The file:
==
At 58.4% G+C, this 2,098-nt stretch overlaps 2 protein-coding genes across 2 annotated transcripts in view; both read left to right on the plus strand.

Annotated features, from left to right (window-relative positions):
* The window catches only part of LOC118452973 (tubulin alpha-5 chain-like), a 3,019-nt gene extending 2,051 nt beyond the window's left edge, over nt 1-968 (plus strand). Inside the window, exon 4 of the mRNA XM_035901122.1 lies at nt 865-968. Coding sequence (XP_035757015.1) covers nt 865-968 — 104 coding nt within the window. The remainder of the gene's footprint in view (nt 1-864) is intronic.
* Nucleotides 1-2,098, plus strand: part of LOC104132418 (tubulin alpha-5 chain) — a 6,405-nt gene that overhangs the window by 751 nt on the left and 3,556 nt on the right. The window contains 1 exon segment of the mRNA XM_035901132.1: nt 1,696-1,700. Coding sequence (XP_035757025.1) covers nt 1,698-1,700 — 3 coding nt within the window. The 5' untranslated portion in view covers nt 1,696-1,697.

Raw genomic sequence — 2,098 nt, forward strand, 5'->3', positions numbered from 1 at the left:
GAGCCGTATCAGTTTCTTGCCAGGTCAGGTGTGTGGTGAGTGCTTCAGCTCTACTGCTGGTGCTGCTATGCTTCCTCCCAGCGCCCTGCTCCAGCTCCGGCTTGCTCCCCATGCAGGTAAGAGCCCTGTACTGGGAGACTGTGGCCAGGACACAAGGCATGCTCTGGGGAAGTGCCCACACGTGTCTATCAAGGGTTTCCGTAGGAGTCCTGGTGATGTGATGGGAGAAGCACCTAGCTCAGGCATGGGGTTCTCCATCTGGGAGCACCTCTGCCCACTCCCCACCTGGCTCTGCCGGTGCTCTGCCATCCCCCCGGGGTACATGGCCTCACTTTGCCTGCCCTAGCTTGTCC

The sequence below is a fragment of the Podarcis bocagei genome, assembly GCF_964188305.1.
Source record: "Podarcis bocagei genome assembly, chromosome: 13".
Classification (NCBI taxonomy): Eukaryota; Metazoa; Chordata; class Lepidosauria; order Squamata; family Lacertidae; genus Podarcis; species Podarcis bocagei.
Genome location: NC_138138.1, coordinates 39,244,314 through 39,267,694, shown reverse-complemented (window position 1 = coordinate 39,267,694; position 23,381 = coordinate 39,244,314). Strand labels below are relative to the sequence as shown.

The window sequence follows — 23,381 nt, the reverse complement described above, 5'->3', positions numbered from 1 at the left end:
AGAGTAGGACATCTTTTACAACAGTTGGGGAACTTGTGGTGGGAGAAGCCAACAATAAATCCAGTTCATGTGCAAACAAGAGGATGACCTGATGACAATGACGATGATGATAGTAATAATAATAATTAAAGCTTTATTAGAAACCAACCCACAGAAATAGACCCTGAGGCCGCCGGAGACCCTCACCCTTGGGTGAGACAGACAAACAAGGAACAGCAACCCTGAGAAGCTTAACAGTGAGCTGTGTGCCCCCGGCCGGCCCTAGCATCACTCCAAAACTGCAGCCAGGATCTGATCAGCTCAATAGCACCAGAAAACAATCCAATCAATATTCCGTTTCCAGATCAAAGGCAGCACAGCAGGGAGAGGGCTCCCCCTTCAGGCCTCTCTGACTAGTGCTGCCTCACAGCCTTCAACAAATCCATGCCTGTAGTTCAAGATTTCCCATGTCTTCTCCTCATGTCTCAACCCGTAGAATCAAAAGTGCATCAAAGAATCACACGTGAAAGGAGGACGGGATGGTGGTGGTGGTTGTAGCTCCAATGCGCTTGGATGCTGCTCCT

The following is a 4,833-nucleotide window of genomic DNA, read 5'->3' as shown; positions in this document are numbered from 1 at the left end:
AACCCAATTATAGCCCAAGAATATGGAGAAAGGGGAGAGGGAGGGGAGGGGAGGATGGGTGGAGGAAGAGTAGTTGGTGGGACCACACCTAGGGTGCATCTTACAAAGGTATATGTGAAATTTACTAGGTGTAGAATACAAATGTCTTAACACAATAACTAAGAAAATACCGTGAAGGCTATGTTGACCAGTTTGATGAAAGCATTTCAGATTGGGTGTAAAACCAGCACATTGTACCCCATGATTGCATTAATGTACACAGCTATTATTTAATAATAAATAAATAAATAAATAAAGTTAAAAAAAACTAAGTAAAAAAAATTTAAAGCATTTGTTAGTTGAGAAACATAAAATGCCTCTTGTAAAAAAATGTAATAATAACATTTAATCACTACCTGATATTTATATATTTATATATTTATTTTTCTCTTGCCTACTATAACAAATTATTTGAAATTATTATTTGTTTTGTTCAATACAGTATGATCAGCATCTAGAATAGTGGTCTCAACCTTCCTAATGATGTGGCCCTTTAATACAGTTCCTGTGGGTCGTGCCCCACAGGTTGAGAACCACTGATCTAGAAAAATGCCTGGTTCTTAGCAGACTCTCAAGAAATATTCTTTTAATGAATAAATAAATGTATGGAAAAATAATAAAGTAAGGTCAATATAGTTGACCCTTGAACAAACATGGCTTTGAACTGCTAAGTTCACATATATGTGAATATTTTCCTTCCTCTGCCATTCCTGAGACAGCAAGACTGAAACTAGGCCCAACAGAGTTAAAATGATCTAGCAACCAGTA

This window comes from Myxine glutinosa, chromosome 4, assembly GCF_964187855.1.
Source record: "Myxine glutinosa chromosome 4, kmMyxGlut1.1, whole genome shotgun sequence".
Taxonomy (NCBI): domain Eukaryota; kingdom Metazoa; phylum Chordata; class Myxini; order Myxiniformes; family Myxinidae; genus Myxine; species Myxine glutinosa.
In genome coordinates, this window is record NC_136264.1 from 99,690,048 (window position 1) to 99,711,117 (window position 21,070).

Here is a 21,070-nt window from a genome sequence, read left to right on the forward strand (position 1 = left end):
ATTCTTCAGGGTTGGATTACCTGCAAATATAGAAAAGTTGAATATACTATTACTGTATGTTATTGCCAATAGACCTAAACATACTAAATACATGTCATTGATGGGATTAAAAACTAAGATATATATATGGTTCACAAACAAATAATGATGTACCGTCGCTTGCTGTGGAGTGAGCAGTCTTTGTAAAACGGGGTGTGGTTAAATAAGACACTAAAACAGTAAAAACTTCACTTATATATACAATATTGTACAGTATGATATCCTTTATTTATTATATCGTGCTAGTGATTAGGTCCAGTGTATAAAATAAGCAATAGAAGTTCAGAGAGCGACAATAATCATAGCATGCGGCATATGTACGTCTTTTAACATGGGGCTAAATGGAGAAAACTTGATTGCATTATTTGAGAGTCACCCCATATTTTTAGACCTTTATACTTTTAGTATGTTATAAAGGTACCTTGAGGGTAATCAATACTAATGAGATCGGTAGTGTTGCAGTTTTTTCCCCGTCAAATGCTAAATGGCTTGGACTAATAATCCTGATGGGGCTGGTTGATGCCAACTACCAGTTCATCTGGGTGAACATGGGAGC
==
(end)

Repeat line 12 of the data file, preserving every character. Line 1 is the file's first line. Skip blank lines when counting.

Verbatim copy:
AGAGTAGGACATCTTTTACAACAGTTGGGGAACTTGTGGTGGGAGAAGCCAACAATAAATCCAGTTCATGTGCAAACAAGAGGATGACCTGATGACAATGACGATGATGATAGTAATAATAATAATTAAAGCTTTATTAGAAACCAACCCACAGAAATAGACCCTGAGGCCGCCGGAGACCCTCACCCTTGGGTGAGACAGACAAACAAGGAACAGCAACCCTGAGAAGCTTAACAGTGAGCTGTGTGCCCCCGGCCGGCCCTAGCATCACTCCAAAACTGCAGCCAGGATCTGATCAGCTCAATAGCACCAGAAAACAATCCAATCAATATTCCGTTTCCAGATCAAAGGCAGCACAGCAGGGAGAGGGCTCCCCCTTCAGGCCTCTCTGACTAGTGCTGCCTCACAGCCTTCAACAAATCCATGCCTGTAGTTCAAGATTTCCCATGTCTTCTCCTCATGTCTCAACCCGTAGAATCAAAAGTGCATCAAAGAATCACACGTGAAAGGAGGACGGGATGGTGGTGGTGGTTGTAGCTCCAATGCGCTTGGATGCTGCTCCT